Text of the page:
FreeBSD preview for Ten64!

Yes, it’s here!

FreeBSD, and it’s downstream distributions (pfSense, OPNSense, FreeNAS/TrueNAS) have been the number one request we have had since first announcing the Ten64. I’m delighted to tell you it is now possible to run FreeBSD on a Ten64!

Dmitry Salychev has been working on a DPAA2 driver for a while now, and after a LOT of work it is now in a functional state. Given the complexity of DPAA2 this is no small feat!

The following functionality works in the current development branch:

  • PCI Express including booting from NVMe drive
  • USB3 including booting from a USB drive
  • DPAA2 Network Interfaces in unmanaged (legacy) mode
    Network interfaces will always appear as ‘UP’ regardless of physical status.

The following hardware features are currently not supported:

  • DPAA2 Network interfaces in managed mode
    • Full SFP support (e.g managing the SFP state, GPIOs, reading transceiver EEPROM and sensors) is likely to require further work as well
  • SD card (clock driver issue, to debug)
  • Real time clock (Epson RX-8035) - I have been working on a modified ds1307(4) driver, but need to troubleshoot issues with FreeBSD’s I2C (vf_i2c) driver first.
  • Hardware sensors
    • Including dynamic fan speed control
  • GPIOs driven by the PCA954x expander (including the ADMIN LED/button, SFP and LTE/cellular modem control)
  • DPAA2 Crypto/SEC engine (FreeBSD does have an armv8 crypto/AES driver, however)

This is a PREVIEW so there ARE bugs and performance issues

As the DPAA2 driver has not been optimized yet, as well as the FreeBSD kernel being compiled in debug (INVARIANTS) mode, performance isn’t as good as Linux. I am getting around 400mbps downstream from iperf3.

That said, so far the general FreeBSD experience on the Ten64 has proven to be surprisingly stable despite both the FreeBSD branch and driver not being ‘STABLE’. I have spent quite a bit of time over the past few weeks doing ‘shakedown’ testing and will continue to do so.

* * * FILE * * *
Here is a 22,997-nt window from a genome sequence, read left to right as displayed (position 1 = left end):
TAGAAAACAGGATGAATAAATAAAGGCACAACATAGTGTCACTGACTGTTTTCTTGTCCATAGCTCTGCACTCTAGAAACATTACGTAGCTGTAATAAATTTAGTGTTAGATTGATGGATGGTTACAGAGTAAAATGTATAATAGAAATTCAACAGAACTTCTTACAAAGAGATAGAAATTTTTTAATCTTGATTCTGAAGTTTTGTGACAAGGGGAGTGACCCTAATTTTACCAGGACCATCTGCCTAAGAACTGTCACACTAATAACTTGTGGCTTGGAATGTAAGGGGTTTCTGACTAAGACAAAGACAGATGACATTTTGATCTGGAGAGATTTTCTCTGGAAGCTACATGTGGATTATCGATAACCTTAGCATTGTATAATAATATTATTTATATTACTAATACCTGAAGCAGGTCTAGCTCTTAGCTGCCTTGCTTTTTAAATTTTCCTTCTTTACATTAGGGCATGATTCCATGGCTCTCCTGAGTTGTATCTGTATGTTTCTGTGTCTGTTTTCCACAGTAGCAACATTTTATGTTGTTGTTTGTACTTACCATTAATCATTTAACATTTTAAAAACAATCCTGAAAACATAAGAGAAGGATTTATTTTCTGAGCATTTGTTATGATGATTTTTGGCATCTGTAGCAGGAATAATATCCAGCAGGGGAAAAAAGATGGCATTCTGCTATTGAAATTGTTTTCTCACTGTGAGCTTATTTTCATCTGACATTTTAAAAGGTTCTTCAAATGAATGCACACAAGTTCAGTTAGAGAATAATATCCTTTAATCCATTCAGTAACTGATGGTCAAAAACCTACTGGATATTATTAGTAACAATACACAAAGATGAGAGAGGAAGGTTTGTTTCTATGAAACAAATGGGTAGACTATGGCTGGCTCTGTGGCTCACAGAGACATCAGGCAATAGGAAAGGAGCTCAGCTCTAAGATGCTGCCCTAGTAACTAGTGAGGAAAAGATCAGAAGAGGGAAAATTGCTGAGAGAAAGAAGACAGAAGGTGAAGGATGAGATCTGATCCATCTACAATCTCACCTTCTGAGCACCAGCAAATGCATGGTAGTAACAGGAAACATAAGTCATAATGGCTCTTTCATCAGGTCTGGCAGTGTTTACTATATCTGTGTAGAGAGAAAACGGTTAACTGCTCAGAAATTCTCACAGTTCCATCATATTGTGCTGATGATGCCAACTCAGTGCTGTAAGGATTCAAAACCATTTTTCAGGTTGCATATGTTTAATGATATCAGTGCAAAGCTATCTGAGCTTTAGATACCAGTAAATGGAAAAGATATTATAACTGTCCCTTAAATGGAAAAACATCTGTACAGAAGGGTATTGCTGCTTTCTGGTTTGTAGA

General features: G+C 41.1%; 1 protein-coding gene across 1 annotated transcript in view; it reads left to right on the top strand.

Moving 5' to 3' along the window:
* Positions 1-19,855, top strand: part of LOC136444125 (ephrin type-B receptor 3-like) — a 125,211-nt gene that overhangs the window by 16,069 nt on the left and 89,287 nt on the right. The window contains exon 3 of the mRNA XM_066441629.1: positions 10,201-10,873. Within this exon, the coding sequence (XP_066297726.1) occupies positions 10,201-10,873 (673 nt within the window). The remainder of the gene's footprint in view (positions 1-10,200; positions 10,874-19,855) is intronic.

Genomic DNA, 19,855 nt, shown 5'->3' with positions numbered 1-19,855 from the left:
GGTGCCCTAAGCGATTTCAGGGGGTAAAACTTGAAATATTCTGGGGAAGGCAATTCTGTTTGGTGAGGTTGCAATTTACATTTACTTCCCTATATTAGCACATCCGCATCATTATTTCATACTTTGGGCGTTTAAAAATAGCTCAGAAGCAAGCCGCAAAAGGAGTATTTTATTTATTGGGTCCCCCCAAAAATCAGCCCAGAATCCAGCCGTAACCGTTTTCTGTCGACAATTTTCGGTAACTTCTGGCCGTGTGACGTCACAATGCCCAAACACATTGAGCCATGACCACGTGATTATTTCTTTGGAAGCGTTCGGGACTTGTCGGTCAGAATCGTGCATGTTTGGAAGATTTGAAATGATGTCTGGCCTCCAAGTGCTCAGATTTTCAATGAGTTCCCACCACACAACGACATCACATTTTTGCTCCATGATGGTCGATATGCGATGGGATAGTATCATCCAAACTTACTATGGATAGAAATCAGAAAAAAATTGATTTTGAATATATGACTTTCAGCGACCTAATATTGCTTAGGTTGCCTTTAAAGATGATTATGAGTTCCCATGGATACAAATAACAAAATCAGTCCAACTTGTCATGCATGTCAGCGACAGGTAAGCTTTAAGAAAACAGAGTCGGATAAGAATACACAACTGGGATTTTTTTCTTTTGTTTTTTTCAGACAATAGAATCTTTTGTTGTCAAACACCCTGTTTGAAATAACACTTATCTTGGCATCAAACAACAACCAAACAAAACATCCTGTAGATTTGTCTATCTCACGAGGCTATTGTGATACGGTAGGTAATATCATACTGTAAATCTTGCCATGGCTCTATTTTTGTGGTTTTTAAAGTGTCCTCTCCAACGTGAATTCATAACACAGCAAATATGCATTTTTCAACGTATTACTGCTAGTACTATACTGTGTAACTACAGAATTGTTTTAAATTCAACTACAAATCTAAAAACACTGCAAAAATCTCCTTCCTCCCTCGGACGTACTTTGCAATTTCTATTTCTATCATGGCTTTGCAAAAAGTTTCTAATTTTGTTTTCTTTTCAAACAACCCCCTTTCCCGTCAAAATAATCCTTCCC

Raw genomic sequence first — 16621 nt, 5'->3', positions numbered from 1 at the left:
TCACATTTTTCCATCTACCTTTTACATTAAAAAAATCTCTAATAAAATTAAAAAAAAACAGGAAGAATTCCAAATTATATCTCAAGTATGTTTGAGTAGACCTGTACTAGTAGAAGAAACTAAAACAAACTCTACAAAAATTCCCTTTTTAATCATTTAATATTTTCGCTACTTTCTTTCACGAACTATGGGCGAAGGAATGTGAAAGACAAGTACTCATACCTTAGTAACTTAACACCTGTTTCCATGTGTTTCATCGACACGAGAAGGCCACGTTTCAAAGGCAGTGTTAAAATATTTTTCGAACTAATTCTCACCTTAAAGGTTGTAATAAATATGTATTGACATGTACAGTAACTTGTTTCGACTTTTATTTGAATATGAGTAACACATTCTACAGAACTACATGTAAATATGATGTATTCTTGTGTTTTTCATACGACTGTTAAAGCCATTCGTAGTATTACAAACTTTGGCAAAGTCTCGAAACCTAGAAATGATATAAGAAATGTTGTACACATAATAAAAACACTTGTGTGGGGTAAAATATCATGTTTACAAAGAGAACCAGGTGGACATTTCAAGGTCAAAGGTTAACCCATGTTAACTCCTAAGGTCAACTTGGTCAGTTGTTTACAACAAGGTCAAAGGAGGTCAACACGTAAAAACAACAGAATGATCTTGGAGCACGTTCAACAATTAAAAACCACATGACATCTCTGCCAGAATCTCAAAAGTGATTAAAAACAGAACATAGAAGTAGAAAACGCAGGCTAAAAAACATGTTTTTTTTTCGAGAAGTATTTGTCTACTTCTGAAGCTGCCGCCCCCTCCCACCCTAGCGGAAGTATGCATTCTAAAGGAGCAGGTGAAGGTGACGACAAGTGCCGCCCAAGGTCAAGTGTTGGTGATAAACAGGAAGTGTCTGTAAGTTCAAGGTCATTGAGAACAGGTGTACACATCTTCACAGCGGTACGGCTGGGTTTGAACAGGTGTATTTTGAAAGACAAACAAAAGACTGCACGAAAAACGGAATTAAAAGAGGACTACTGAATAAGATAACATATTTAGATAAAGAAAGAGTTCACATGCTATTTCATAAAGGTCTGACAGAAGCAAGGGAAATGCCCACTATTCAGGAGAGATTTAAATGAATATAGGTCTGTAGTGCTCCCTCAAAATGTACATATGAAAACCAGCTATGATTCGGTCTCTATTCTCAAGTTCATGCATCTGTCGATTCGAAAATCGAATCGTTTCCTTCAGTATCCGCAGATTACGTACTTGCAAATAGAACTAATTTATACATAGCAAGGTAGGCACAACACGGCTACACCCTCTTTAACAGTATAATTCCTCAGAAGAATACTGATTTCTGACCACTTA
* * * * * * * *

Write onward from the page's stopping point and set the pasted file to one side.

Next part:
How do I try this?

Glad you asked! A FreeBSD preview image has been added to the appliance store, so you can do this in the recovery firmware to install it:

baremetal-deploy freebsd-dpaa2-preview /dev/nvme0n1

Alternatively, you can download and write this image (compressed qcow2, ~400MiB expands to 10GiB):

curl -O
write-image-disk freebsd-14.0-CURRENT-ten64-2022-06-01.qcow2 /dev/nvme0n1

If installing manually, you must change the network mode to legacy:

# In recovery firmware
fw_setenv sfpmode legacy
fw_setenv gbemode legacy
# In U-Boot
setenv sfpmode legacy
setenv gbemode legacy

Firstboot Instructions
On the first boot, FreeBSD will attempt to start DHCP on all interfaces.
As all network interfaces currently appear UP to FreeBSD (due to legacy mode), it will take a while for it to timeout.

# FreeBSD launching the async/background DHCP client
dpni0: link state changed to UP
# FreeBSD launching the normal (synchronous) DHCP client
Starting dhclient. 

Use Ctrl-C to stop these requests and get to the login prompt faster.

Edit /etc/rc.conf to set the ifconfig for your preferred interface:

ifconfig_DEFAULT="DHCP inet6 accept_rtadv"


ifconfig_dpni6="DHCP inet6 accept_rtadv"

Reboot or run /etc/netstart to make these changes effective.

DPNI’s are numbered the same as Linux, just with dpni instead of eth

Note: The kernel branch for DPAA2 is slightly behind the latest 14-CURRENT branch, so you may see kernel version warnings when attempting to install packages.

Known issues

What to do if you find a problem
Please check the DPAA2 driver issues on GitHub first.

When filing a bug report, please mention:
Hardware: Ten64 and/or VFIO
Kernel commit from uname -a:

FreeBSD ten64-freebsd 14.0-CURRENT FreeBSD 14.0-CURRENT #1 173aa2a1fe: Tue May 17 21:13:05 UTC 2022     matt@freebsd:/usr/obj/usr/src/freebsd-src/arm64.aarch64/sys/TEN64-DEV arm64

In this case, the kernel commit is 173aa2a1fe

As this code is from the development branch of FreeBSD, please do not bother official FreeBSD support channels with any issues, unless you can confirm the issue exists on an official image. (Hint: Running FreeBSD as a VM on Linux is one such way to do this)

(Note: From time to time, my tree may diverge from Dmitry’s. My source branch is at GitHub - mcbridematt/freebsd-src at ten64 )

Q: What does this mean for downstream projects like pfSense and OPNSense

It is still very early to tell, given this is being developed on the FreeBSD 14-CURRENT branch, so presumably one would need to wait until this driver is merged into FreeBSD and then those projects do a 14.0-STABLE release.

That said, someone (maybe you?) could try to compile a version of those projects with the DPAA2 driver…

Q: Does this work under VFIO (DPAA2 passthrough)?
Yes! (And special thanks to Dmitry for restructuring the driver slightly so it can work under the VFIO/QEMU ‘security model’)